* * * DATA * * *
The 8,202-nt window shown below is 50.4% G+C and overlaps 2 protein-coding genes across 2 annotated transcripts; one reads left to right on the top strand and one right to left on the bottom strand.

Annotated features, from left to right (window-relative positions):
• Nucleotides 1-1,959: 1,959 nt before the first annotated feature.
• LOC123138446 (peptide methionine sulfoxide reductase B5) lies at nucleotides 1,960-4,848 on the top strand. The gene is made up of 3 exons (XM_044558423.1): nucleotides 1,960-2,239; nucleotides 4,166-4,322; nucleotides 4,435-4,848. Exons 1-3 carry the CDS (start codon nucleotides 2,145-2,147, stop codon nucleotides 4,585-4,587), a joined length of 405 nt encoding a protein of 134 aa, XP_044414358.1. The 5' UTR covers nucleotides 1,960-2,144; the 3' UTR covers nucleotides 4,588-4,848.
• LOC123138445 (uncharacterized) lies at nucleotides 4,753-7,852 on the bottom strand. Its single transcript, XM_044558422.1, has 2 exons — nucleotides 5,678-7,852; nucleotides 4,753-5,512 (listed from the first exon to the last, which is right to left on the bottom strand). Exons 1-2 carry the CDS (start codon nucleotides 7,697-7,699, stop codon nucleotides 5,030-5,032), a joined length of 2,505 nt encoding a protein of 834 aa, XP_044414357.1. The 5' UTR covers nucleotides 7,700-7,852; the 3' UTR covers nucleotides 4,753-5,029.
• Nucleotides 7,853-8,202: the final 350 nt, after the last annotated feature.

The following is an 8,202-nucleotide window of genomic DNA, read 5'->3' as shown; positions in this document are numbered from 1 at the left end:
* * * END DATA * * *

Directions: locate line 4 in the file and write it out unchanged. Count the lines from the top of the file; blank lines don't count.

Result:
• LOC123138446 (peptide methionine sulfoxide reductase B5) lies at nucleotides 1,960-4,848 on the top strand. The gene is made up of 3 exons (XM_044558423.1): nucleotides 1,960-2,239; nucleotides 4,166-4,322; nucleotides 4,435-4,848. Exons 1-3 carry the CDS (start codon nucleotides 2,145-2,147, stop codon nucleotides 4,585-4,587), a joined length of 405 nt encoding a protein of 134 aa, XP_044414358.1. The 5' UTR covers nucleotides 1,960-2,144; the 3' UTR covers nucleotides 4,588-4,848.